We deal with distressed behaviour by looking at the cause of the distress, not punitively responding to the behaviour. The trigger may appear small and inconsequential to us, or the child may not consciously recognise it, but it always exists. It’s our role to kindly come alongside these children and help them understand their own triggers, and enable them to put in place strategies they own that enable them to stay regulated in future.
We can do this when we consistently demonstrate we’re on the side of the child by rarely being authoritarian and making sure our rules are those that the children can see to be fair. The trust relationship that naturally develops out of this enables us to speak into the lives of children who are behaving in a distressed manner.
We can and do exercise our authority when our rules are being broken (be safe, be kind, be present) but our go to is to first correct from a social, relational space rather than an authoritarian space. There is obviously a time to be stern- I would estimate I am stern for about 1 minute per 2 hours of forest school I deliver.
If you’re not confident with this approach, that’s fine! Just let the session leader know so they know to handle disagreements within the session.
We have comprehensive risk benefit assessments that all session leaders know well. To minimise risk, there are a few things that we want all adults to be aware of- they are:
- Fires- An adult to supervise whilst the fire is on, fire bucket with approx 5L water available, once something is on fire, it stays in the fire except marshmallows which must be blown 10 times before eating.
- Burns – When we’re doing fires, we will have a burns bucket with water in it. If there’s a burn, quickly get it submerged in water, and keep it moving around within the water. This will cool it much more quickly than simply placing it in the water.
- Knives- check children are cutting away from themselves, the ‘blood bubble’ distance to others around them is respected, and the workpiece is held sufficiently far away from legs (Elbows on knees, or both arms to one side of legs). Knives should be in an adults pocket or locked box when not in use.
- Tree climbing- a hard maximum of 5m from childrens feet to the floor for insurance purposes, and ensure the session leader knows it’s happening and has checked the tree is safe to climb.
- Other Heights- clear the ‘fall zone’ of rocks, branches, etc such that the landing is as flat and even as possible. Visually check all equipment used at heights for damage when you get it out. Maximum 2m feet from floor for insurance purposes, except tree climbing (5m).
- Hammocks, nets, etc- insurance states these need to be sat in by an adult prior to use by children- ensure they’re sufficiently far from the floor that they won’t contact the floor in use. This needs to be double checked after a few minutes. Sticks and hammocks don’t mix as the stick can rip the fabric.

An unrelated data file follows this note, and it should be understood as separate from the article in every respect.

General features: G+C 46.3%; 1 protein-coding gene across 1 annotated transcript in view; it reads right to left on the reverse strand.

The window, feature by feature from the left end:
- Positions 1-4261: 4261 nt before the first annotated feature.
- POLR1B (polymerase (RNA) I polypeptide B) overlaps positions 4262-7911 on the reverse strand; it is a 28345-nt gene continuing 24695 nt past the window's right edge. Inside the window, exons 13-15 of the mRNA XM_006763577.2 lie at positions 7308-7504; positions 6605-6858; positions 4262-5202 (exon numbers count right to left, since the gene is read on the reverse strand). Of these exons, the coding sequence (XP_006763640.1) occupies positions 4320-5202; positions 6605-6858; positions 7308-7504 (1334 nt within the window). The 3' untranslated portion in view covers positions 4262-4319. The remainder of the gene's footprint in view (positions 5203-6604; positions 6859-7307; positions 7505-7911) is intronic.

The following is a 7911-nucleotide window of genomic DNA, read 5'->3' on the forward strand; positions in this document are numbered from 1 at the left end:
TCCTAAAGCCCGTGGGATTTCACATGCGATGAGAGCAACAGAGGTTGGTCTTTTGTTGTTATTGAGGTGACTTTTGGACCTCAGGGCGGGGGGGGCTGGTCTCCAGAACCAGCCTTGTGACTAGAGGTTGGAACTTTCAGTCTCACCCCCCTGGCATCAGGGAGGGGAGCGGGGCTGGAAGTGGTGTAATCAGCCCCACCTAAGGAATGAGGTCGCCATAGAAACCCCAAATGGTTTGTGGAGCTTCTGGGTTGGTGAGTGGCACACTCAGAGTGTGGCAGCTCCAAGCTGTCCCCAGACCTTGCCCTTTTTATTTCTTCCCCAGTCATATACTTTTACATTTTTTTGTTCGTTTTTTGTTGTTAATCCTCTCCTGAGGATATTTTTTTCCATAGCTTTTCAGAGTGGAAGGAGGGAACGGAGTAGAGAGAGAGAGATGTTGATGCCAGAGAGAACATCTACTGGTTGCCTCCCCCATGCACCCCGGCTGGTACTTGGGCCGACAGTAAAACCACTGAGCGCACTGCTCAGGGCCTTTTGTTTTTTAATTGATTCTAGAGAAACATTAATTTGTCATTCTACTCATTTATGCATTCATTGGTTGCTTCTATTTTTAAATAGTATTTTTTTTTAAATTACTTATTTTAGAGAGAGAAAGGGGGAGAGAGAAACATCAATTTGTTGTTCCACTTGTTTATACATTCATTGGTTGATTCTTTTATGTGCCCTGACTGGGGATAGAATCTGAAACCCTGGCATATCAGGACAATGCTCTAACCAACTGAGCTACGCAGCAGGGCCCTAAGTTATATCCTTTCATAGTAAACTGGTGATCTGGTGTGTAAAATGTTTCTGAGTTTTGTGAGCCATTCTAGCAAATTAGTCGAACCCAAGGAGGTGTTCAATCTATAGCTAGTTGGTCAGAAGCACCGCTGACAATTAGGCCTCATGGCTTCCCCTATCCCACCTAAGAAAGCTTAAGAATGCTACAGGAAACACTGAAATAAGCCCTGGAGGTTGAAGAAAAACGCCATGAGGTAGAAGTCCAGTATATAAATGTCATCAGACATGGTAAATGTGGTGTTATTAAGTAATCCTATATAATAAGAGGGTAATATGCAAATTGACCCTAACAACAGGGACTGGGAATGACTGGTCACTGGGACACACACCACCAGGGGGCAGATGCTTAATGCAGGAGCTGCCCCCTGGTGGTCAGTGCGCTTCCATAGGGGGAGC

- Hammock spins- Lying down long-ways is vital when things get exuberant. For 360 spins, the person to be spun needs to consent, know it’s happening and hold the hammock shut with their hands. Hammocks are best pushed from either end, not the middle to avoid accidental touching of private parts. “Stop means stop” boundary in place when hammock is being pushed.
- Saws- The saw blade must be at least 10cm from the hand supporting the stick. The blade can wonder a surprising distance. The saw is only for use on wood on the floor- sometimes attendees try to cut living trees; this is obviously not ok.
- Crowbars- fingers need to stay clear from the levering end.
- Ropes and straps- ensure they never go around necks, and aren’t fraying around trees or damaging the tree.
- Den making- no-one should be inside a den whilst it’s being built or adjusted
- Rough and tumble- An adult to ensure all children want to participate (“Can I just pause you a moment? How do you know everyone wants to play this game?” is great!) and supervise to ensure it doesn’t escalate. Also make sure there’s an agreed verbal signal that stops the play- “Stop” works really well for this.
What should I do to best assist?
Expect to get dirty, smell of smoke, and laugh. Be ready to interact differently with the children to how you may be used to. Get involved, and walk the tightrope of being an adult whilst being enthusiastic and involved, and joining the children on their level. Self limit so the children don’t feel inadequate next to your amazing creations, do headcounts, suggest silly games, check all children are engaged, and have an uplifting chat with the child who’s on their own.
Most importantly, be the person you want them to be when they’re older. Be patient, fun and kind. Be positive, whole hearted and let your actions show them you’re on their side.
Thanks so much for reading this. Please fill in the contact us form below so we have a record of this- we’d love to hear any questions or feedback you have!